I’ve only made three friends at Glasgow Uni, but it’s fine

Not quite the ‘Fresh Meat’ experience I had in mind, really


Over the course of my four years studying at Glasgow, I’ve made three friends.

Yes, three. I think, in all honesty, it comes down to the fact I stayed at home. No one really tells you that when you leave school, especially if it’s a small university where general night life is secluded to the union, staying on campus is a big deal. A big deal in the sense that you meet people from all walks of life and generally make new groups of friends. Friends that many see as life long companions, and who most now favour over their old school pals.

Glasgow has been lonely

Unfortunately for me, this never happened. There are, of course, people I see most days in tutorials, people I smile to as I sit in the library and, if I’m really lucky, people I walk with between classes. But other than the three really good friends I’ve made, I’ve always felt a bit of an outsider.

Now, don’t get me wrong, I’m a very sociable person. I’m by no means a loner, and I don’t wish I had more confidence to talk to people. I have a large group of home friends, some of which I could call my best pals, but at uni it never really clicked. I’m not sure if this was because I didn’t stay on campus, or because I didn’t put myself out there as much. For me, this wasn’t an issue, and I learned to accept it. But what about those who struggle?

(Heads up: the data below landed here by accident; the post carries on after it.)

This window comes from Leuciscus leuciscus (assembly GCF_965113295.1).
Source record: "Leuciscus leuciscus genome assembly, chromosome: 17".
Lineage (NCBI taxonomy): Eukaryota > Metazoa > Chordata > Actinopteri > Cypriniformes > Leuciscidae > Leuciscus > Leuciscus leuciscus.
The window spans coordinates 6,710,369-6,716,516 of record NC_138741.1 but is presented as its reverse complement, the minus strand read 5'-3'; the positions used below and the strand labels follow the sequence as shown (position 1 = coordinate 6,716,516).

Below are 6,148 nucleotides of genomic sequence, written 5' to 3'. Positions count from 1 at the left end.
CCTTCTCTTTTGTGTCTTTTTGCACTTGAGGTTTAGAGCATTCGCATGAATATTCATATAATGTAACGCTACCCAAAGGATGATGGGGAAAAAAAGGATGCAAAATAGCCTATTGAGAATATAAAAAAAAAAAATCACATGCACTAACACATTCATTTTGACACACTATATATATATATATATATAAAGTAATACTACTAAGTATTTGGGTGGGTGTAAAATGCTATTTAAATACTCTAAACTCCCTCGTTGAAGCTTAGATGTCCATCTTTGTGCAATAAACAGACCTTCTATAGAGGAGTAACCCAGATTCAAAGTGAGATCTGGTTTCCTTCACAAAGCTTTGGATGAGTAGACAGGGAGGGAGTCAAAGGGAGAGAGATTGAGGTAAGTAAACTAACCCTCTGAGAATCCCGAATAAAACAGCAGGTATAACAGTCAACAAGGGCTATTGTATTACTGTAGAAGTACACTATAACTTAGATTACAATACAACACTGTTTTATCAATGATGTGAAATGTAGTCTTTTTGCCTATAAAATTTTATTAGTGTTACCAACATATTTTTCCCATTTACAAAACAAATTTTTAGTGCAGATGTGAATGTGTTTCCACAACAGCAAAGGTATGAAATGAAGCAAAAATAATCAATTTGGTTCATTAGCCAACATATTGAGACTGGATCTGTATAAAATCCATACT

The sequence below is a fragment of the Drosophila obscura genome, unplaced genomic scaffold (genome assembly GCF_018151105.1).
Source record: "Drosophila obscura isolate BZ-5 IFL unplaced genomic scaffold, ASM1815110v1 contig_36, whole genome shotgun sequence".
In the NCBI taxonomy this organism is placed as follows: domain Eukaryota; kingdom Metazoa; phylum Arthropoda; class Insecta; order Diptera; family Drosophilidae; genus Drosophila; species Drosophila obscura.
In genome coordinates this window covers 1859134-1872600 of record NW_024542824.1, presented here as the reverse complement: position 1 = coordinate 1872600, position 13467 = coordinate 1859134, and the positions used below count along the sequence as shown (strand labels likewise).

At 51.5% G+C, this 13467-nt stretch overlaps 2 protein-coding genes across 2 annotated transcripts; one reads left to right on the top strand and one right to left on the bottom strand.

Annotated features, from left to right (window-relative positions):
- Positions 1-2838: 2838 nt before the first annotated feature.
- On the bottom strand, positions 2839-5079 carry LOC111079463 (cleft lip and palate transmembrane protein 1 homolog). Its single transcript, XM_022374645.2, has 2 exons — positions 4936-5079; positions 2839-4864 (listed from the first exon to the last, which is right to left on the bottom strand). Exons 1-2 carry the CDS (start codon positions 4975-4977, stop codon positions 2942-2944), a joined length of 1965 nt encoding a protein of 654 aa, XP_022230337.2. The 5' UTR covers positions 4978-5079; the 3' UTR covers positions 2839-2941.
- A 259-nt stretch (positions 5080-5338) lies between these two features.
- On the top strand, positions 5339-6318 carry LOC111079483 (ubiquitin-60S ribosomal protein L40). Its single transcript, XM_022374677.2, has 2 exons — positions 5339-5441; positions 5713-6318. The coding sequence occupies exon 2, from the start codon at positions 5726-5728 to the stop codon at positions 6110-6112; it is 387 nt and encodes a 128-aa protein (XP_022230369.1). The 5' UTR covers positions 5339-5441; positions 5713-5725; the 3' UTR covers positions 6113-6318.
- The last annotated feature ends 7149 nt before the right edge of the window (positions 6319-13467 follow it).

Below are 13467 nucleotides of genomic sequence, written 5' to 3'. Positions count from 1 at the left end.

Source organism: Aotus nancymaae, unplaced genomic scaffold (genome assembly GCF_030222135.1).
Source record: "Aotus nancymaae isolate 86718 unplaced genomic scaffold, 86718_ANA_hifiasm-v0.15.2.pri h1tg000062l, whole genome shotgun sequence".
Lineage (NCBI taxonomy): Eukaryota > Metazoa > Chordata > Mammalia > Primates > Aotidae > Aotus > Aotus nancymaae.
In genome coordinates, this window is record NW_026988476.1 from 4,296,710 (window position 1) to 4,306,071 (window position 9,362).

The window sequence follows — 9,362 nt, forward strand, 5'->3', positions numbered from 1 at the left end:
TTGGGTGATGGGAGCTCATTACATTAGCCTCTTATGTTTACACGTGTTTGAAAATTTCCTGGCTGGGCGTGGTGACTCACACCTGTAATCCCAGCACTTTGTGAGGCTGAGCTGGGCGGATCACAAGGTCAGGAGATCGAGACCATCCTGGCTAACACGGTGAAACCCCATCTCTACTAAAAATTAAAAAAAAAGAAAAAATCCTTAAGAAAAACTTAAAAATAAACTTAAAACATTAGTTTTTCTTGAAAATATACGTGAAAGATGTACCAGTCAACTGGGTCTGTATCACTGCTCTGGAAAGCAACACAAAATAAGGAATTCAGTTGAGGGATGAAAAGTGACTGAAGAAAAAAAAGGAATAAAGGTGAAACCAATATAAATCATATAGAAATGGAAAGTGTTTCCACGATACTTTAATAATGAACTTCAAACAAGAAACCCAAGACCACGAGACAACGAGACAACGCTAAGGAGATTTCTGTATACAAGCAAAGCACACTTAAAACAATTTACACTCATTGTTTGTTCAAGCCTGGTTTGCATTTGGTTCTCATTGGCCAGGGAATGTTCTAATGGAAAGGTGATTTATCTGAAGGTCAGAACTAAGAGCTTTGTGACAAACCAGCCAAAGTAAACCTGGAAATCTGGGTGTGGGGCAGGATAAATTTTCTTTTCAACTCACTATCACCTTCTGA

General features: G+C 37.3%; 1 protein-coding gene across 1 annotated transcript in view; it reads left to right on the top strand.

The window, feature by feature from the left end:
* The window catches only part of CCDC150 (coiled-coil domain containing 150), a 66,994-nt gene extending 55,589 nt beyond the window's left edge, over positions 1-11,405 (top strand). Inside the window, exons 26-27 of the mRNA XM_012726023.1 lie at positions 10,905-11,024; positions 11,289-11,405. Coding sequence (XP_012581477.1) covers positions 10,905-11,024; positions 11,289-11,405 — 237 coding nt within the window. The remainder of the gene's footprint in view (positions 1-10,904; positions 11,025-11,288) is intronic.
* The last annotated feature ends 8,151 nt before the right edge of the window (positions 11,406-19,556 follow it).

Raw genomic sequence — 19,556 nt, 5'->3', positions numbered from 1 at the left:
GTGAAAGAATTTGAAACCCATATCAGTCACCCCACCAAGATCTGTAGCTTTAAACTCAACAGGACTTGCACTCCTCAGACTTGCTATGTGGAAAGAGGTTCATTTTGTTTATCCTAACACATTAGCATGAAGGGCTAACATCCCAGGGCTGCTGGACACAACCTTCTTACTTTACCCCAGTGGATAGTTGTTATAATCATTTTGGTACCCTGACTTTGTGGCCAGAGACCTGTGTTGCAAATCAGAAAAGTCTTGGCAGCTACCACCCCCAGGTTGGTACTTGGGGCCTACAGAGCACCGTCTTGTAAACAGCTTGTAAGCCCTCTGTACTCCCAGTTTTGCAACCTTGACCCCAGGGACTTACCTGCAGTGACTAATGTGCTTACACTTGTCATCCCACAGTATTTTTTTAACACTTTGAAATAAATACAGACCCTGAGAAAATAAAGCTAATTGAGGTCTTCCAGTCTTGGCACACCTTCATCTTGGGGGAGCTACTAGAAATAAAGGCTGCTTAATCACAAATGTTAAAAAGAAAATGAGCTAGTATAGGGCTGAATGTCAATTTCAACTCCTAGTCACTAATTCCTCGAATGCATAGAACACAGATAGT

Having a small amount of friends hasn’t bothered me

It got me thinking does everyone feel this way if they live at home, and not in halls during their Uni “experience” – it’s always referred to that, as if it’s some exotic retreat. Or maybe I just didn’t make much of an effort. I chose not to join any clubs, went to my classes and very rarely spent anymore time in the building than I had to. I’m not sure why, but I never really welcomed the whole experience. In a away, this was a bit disappointing. School was always my favourite thing – I was head girl and pretty much a member of every extra curriculum activity I could get my hands on. But at university, I just didn’t feel the same.

I don’t wish uni was like school – I like the freedom further education has given me, along with a sense of independence. I get to learn about the things I want to, not just because I have to. But the social side was just never there for me. I have been invited to a fair share of nights out but, to be honest, I never really went. It was entirely down to me, not the people behind the invite. They’re all great people, but my life was outwith university. Mainly because I lived so far away, or if I had spare time to give up I’d rather go out with my friends I’ve known for years. Generally, university, for me anyway, was an essential stepping stone to get where I wanted to be, to gain a qualification in order to land my dream job. But I never once put my education over friendship.

Some people do struggle

Reflecting back though, maybe I’m the lucky one. I didn’t have to go through the process of figuring out whether the friends I had made in first year would see me right through to graduation, or have an awkward run in with that flat member no one ever liked. I have my three solid, lifelong friendships, and for me, that’s more than enough.

My point is though, everyone’s uni experiences are different. It’s not always the extravagant portrayal that many British TV show it to be. And, I’d like to think, anyway, it’s actually OK not to completely love it, and people can relate to my situation. I’ve enjoyed my time, but I’m ready to move on.